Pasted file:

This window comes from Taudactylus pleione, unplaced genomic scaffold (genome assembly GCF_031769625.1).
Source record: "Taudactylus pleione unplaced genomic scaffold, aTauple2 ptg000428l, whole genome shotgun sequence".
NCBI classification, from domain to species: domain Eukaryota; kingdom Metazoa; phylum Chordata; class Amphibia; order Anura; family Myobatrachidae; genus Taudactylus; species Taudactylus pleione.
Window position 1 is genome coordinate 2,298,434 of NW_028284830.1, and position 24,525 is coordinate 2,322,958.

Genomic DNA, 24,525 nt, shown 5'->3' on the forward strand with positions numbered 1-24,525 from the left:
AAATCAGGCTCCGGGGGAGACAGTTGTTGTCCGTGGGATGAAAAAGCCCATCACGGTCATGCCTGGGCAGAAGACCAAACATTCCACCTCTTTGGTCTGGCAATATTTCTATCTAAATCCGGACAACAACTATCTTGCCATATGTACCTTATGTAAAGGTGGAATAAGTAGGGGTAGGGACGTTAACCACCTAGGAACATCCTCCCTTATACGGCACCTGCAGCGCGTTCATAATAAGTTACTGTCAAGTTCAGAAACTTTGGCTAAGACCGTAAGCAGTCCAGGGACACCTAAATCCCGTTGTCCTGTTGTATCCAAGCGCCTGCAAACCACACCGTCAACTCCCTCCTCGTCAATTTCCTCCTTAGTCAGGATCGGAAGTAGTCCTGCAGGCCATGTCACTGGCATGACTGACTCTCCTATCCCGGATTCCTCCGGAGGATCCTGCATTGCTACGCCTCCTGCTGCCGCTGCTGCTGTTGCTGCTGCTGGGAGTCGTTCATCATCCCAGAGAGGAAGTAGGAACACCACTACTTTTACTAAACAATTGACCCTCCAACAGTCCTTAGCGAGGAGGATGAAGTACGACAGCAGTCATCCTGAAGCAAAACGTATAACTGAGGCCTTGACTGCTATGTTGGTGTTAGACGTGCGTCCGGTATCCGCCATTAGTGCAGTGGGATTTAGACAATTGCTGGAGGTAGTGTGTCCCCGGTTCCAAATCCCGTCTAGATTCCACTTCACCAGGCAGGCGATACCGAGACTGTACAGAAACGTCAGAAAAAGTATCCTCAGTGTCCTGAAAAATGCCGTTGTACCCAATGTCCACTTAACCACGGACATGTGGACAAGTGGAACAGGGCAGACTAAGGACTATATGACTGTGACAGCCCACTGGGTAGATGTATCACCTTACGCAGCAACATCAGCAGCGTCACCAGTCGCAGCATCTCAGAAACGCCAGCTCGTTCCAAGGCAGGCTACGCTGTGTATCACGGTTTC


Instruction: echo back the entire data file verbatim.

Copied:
This window comes from Taudactylus pleione, unplaced genomic scaffold (genome assembly GCF_031769625.1).
Source record: "Taudactylus pleione unplaced genomic scaffold, aTauple2 ptg000428l, whole genome shotgun sequence".
NCBI classification, from domain to species: domain Eukaryota; kingdom Metazoa; phylum Chordata; class Amphibia; order Anura; family Myobatrachidae; genus Taudactylus; species Taudactylus pleione.
Window position 1 is genome coordinate 2,298,434 of NW_028284830.1, and position 24,525 is coordinate 2,322,958.

Genomic DNA, 24,525 nt, shown 5'->3' on the forward strand with positions numbered 1-24,525 from the left:
AAATCAGGCTCCGGGGGAGACAGTTGTTGTCCGTGGGATGAAAAAGCCCATCACGGTCATGCCTGGGCAGAAGACCAAACATTCCACCTCTTTGGTCTGGCAATATTTCTATCTAAATCCGGACAACAACTATCTTGCCATATGTACCTTATGTAAAGGTGGAATAAGTAGGGGTAGGGACGTTAACCACCTAGGAACATCCTCCCTTATACGGCACCTGCAGCGCGTTCATAATAAGTTACTGTCAAGTTCAGAAACTTTGGCTAAGACCGTAAGCAGTCCAGGGACACCTAAATCCCGTTGTCCTGTTGTATCCAAGCGCCTGCAAACCACACCGTCAACTCCCTCCTCGTCAATTTCCTCCTTAGTCAGGATCGGAAGTAGTCCTGCAGGCCATGTCACTGGCATGACTGACTCTCCTATCCCGGATTCCTCCGGAGGATCCTGCATTGCTACGCCTCCTGCTGCCGCTGCTGCTGTTGCTGCTGCTGGGAGTCGTTCATCATCCCAGAGAGGAAGTAGGAACACCACTACTTTTACTAAACAATTGACCCTCCAACAGTCCTTAGCGAGGAGGATGAAGTACGACAGCAGTCATCCTGAAGCAAAACGTATAACTGAGGCCTTGACTGCTATGTTGGTGTTAGACGTGCGTCCGGTATCCGCCATTAGTGCAGTGGGATTTAGACAATTGCTGGAGGTAGTGTGTCCCCGGTTCCAAATCCCGTCTAGATTCCACTTCACCAGGCAGGCGATACCGAGACTGTACAGAAACGTCAGAAAAAGTATCCTCAGTGTCCTGAAAAATGCCGTTGTACCCAATGTCCACTTAACCACGGACATGTGGACAAGTGGAACAGGGCAGACTAAGGACTATATGACTGTGACAGCCCACTGGGTAGATGTATCACCTTACGCAGCAACATCAGCAGCGTCACCAGTCGCAGCATCTCAGAAACGCCAGCTCGTTCCAAGGCAGGCTACGCTGTGTATCACGGTTTC